On the EDge: That rock still rolls

OPINION – There’s a lot of buzz right now about The Stones rolling it out for their 50th anniversary tour.

Mick and the boys are wowing the crowds, putting out some of the best music of their careers, according to some reviewers, and sprinkling their shows with some pretty good guests. Former Stone Mick Taylor is aboard for the tour, trotting out on stage every night for a turn on “Midnight Rambler.” Keith Urban jammed with them the other night in Los Angeles, Tom Waits stepped up to the mic in the Bay Area.

It’s fairly epic stuff going on as rock ‘n’ roll’s bad boys continue to moon authority and rock it at an age when the best a lot of guys can do is rock a rocking chair.

They aren’t the entire story, however.

Paul McCartney, a contemporary of The Stones, is touring and will hit the States soon. Tom Petty is a week away from heading back on the road. And, of course, we get The Beach Boys at Tuacahn on Friday night.

Now, nobody will ever accuse The Beach Boys of being as heavy as The Stones, McCartney or even Petty, but, they are one of America’s premier bands and have left us a catalog of fun-in-the-sun songs, as well as “Good Vibrations,” which ranks as one of the best rock songs of all time.

I must admit, the timing of these shows hits home as I’ve been wallowing in the primordial ooze of rock ‘n’ roll for some time now as I put the finishing touches on a book I’m writing about my days as a rock critic for the Los Angeles Herald-Examiner and the time I spent in the record business.

Some of the people I write about are gone, from my old friend George Harrison to Frank Zappa. Some, like Peter Frampton, are no longer the cute, but immensely talented, teen idol rockers of a bygone age. Some are damaged, some repaired. And, some are still kicking it, like The Stones, Petty, Bruce Springsteen, The Beach Boys, Steve Tyler, Willie Nelson (yeah, I consider him a rock star), Carlos Santa, and many others whose lives intersected, even if only for a brief time, with mine.

The point of it all was driven home recently by a piece in the Los Angeles Times where the writer suggested that, perhaps, The Stones were too old to rock ‘n’ roll.

Amazing, really, when you think of it, on both counts.

You see, we never really thought much about whether we would still be listening to this music as we approached the Social Security years. To be honest, there were times when the odds were against a lot of us surviving to that age.

But, we have and, at least a fair number of us, still get a shiver up the back when Keith Richards fires up the opening riff to “Jumpin’ Jack Flash.”

The writer didn’t address the issues of relevancy or the quality of performance, instead dwelling on the fact that The Stones are, well, fairly old guys.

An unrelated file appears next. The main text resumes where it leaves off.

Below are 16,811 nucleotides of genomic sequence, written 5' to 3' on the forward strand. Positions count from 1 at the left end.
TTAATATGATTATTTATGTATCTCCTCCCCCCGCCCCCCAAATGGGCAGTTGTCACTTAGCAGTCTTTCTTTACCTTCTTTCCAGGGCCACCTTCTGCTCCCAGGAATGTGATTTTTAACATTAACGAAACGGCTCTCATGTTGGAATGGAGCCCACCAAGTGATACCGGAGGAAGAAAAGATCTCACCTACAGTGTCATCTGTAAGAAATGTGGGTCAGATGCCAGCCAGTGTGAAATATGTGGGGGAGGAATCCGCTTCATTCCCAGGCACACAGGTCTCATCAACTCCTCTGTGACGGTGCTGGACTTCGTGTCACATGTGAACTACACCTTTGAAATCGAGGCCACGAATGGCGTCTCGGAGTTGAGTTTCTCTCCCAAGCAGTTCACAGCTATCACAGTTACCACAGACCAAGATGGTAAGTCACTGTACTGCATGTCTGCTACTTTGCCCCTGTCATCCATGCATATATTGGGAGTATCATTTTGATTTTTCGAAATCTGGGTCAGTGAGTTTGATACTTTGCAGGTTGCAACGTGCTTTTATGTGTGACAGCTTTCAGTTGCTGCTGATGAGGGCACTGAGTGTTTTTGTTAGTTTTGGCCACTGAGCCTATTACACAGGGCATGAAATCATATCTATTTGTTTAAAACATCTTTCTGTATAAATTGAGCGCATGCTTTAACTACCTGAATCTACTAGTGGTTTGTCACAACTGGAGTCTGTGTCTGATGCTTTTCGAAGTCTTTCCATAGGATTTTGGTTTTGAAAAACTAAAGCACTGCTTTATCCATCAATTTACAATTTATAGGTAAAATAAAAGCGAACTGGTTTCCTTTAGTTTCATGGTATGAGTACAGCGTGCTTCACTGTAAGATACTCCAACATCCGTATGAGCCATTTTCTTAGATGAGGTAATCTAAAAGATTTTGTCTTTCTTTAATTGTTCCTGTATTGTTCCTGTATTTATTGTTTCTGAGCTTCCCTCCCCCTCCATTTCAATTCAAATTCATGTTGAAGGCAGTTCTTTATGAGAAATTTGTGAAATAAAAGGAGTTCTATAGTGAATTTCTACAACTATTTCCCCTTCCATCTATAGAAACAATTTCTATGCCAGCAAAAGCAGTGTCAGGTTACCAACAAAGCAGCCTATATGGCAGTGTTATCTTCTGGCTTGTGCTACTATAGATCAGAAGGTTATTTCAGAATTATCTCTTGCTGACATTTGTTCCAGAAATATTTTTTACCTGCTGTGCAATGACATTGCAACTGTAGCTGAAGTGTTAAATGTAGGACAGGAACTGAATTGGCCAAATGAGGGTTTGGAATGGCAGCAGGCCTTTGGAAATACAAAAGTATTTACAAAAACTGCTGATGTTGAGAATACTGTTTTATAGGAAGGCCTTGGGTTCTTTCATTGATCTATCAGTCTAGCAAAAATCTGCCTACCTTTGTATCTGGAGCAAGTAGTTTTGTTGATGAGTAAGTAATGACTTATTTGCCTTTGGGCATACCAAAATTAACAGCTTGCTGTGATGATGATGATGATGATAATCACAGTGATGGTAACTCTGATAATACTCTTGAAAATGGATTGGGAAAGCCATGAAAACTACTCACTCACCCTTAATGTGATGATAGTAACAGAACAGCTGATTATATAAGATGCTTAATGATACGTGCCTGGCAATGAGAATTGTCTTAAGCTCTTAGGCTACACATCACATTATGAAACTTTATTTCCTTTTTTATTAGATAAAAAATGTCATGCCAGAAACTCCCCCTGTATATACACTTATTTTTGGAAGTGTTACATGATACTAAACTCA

My response?

Yeah, so what?

I mean, really, at what point do we cease to have a purpose, a usefulness? I mean, are we supposed to pack it all in at a certain age and wait for the Grim Reaper to knock on the door?

I don’t think so.

Mick and the boys, The Beach Boys, McCartney, Petty, Springsteen, and all of Chuck’s children who are out there gigging the sticks have every right to take the stage and plug in their guitars as long as people are willing to come through the door to see them. The old blues guys — Muddy Waters, John Lee Hooker, Howlin’ Wolf, and the other blues masters — kept it going until the very end. Some of the country guys, like Willie, stay on the tour bus until the wheels fall off. Why should the rockers be any different? Or, writers, as a matter of fact? In that regard, I don’t plan on stepping out of anybody’s way at any time, ever. As long as I can run my fingers over a keyboard and see the screen, I plan to punch out stories until I run out of words, even if they are for my own amusement, and I also plan to run those same fingers over a guitar fretboard as long as they stay nimble and there’s somebody who wants to play along, even if it means we have to turn the amps up to 11 to hear what we’re playing.

Of course, I think it’s because we were all influenced by a guy named Dylan, who borrowed the name of the poet who wrote:

Do not go gentle into that good night,

Old age should burn and rave at close of day;

Rage, rage against the dying of the light.

And, as far as rockin’ into the golden years?

Well, it’s still only rock ‘n’ roll, but I like it.

No bad days!


Ed Kociela is an opinion columnist. The opinions stated in this article are his and not representative of St. George News.

Email: [email protected]

Twitter: @STGnews, @EdKociela

Copyright St. George News, SaintGeorgeUtah.com LLC, 2013, all rights reserved.


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